I was in the Rubenstein Library the other day, reviewing the condition of some of the bound Ethiopic manuscripts for a research request, when I noticed something interesting going on at the fore-edge of one book.
It turns out that small lengths of colored thread have been sewn through the fore-edge of specific leaves to mark beginning passages of text.
I often see other examples of textblock “wayfinding” through the use of notched pages (otherwise known as a “thumb index”), leather index tabs, or even library patrons affixing their own post-it notes in circulating books – but I was, until now, unfamiliar with the fore-edge tassel. For books with parchment leaves, this seems like a very durable and effective page marking method. They certainly add a little more festive cheer than the typical brown leather tab.
I recently shared some images of a 16th century printed book that is the lab for full treatment and I have since uncovered some additional information about the binding. As previously mentioned, the book was not in good working order when it was acquired, looking more like something left behind in the mines of Moria than a volume that you would be served in the reading room.
With so much water damage and loss to the covering materials, it was clear in my examination that the remains of multiple bindings exist on the wooden boards. The outer-most covering is a “quarter-style” strip of brown leather (both adhered and nailed to the boards) and block printed, blue paper sides. Underneath that first layer are wide leather corners and a brown or purple paste paper siding-up the boards.
The pastedowns have several layers of paper with both manuscript and print faintly visible underneath. The inner-most layers of covering material were adhered with a thick layer of hide glue, which has begun to fail either through age or the book’s exposure to moisture. This made it possible to mechanically lift all the layers of pastedown away from the wooden board in one piece, revealing the print waste.
I was surprised to see a New York newspaper from the late 1700s, especially since the text was printed in Frankfurt some 200 years prior. The date at the top left was slightly obscured by minor losses and the remnants of fanned-out sewing supports, adhered to the interior of the front board. Luckily the full run of The Daily Advertiser has been digitized and is freely available through America’s Historical Newspapers, so I was able to look for dates in 1786 ending in “4” that occurred on a Wednesday and locate the issue.
I was able to repeat the process for the lower board and that pastedown actually includes the lower half of the same printed sheet. I would not have been able to identify it so quickly without a digital image of the full newspaper.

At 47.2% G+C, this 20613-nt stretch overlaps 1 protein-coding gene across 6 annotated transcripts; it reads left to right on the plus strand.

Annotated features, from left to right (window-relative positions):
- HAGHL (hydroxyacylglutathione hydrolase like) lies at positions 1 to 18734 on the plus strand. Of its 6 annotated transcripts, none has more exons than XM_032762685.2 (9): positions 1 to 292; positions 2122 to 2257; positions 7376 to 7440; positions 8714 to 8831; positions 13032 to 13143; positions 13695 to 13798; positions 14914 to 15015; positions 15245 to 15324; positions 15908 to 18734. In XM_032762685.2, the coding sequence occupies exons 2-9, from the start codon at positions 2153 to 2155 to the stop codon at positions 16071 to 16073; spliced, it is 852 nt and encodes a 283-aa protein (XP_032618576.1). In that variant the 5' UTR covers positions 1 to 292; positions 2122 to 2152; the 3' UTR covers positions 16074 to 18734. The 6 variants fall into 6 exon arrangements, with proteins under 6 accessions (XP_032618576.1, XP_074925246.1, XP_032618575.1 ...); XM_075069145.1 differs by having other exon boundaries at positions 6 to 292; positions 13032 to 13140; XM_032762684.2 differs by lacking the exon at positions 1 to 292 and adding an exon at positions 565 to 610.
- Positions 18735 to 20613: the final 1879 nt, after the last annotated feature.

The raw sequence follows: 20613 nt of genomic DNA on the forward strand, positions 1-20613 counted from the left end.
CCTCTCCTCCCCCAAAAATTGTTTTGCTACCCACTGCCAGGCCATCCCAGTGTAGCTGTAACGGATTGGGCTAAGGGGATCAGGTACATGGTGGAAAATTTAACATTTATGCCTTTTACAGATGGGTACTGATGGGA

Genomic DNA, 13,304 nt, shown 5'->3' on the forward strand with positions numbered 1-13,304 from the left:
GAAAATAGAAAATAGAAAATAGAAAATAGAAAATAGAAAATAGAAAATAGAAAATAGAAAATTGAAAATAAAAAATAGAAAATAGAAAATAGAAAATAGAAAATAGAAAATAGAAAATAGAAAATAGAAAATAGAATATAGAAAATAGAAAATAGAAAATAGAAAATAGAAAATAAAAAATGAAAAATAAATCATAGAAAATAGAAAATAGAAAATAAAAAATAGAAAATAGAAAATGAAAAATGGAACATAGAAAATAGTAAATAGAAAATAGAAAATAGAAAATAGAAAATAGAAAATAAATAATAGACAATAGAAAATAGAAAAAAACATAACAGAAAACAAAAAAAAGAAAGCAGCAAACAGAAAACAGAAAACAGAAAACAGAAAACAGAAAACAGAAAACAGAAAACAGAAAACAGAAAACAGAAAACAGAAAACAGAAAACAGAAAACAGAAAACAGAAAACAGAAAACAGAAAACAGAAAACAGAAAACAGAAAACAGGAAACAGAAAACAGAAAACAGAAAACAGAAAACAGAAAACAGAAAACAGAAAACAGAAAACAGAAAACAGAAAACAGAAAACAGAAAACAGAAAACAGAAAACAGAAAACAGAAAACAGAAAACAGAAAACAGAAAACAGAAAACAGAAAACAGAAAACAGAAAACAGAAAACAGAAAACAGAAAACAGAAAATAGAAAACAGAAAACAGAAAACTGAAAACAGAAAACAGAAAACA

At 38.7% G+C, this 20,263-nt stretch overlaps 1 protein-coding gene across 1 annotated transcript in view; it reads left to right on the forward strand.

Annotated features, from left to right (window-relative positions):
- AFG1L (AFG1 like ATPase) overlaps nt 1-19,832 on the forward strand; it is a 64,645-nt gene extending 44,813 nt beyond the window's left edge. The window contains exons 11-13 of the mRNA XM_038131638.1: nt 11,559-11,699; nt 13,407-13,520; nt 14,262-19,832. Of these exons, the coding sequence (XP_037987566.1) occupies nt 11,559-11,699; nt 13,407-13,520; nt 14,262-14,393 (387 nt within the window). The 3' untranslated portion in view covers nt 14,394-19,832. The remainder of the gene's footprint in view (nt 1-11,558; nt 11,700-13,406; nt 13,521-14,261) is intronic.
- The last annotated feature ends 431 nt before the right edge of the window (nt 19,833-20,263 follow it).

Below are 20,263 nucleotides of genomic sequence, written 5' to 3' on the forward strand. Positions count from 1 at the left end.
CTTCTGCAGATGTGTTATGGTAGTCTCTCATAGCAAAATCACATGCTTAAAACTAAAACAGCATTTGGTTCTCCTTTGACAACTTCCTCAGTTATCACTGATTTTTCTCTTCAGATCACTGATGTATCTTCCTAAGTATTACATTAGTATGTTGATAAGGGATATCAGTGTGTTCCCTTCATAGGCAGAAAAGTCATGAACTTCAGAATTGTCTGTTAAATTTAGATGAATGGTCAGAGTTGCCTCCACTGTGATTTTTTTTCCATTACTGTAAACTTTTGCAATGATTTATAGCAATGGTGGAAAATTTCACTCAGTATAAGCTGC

The print waste in this binding is a fascinating find on a number of levels. I will note that this particular newspaper is not uncommon, with many libraries holding copies; however, the advertisements printed on this page tell a number of stories. Many of the ads are focused on shipping, with cargo ships for sale and others for hire. There are advertisements for Canadian furs, Irish linen, glassware, and iron goods from England. My favorite is the notice describing a large reward for the perpetrators of a robbery or a smaller one for just the return of the stolen goods. But the darkest parts of our history are represented here as well: ships traveling from Barbados or Antigua carrying sugar and rum, redemptioner servants and slaves described as “healthy” and offered for sale.
We don’t have much information about provenance of this book, but the presence of this newspaper used as binding material gives us clues about when and where at least one of its many repair and rebinding campaigns may have occurred. This important evidence will be stabilized and retained as part of the conservation treatment.
We’ve written before about book publishers’ novel and sometimes misguided attempts at including additional media in bindings (see Robots 1:1). Many new acquisitions to the circulating collection include supplementary images, audio, or video on CD, and they often come to Conservation Services for a pocket that can be physically attached to the book to keep all the parts together.
Night Falls on the Berlin of the Roaring Twenties (2018) is a wonderful graphic exploration of the cultural and technological “golden age” of the Weimar-era, immediately proceeding the rise of National Socialism. Illustrations by Robert Nippoldt, accompanied by texts from Boris Pofalla (translated by Ida Hattemer-Higgins), profile prominent individuals and places in the city.
To complete the experience, an audio CD of music from that period is included inside the rear board – and here is where the book design really shines.
The rear paste-down features a print of a “cathedral style” table-top radio. The CD is printed to match the design of the radio and mounts to round plastic knob, rather than being stored in a plastic case or paper pocket. The audio track list is printed on the adjoining flyleaf as if it were coming from the radio.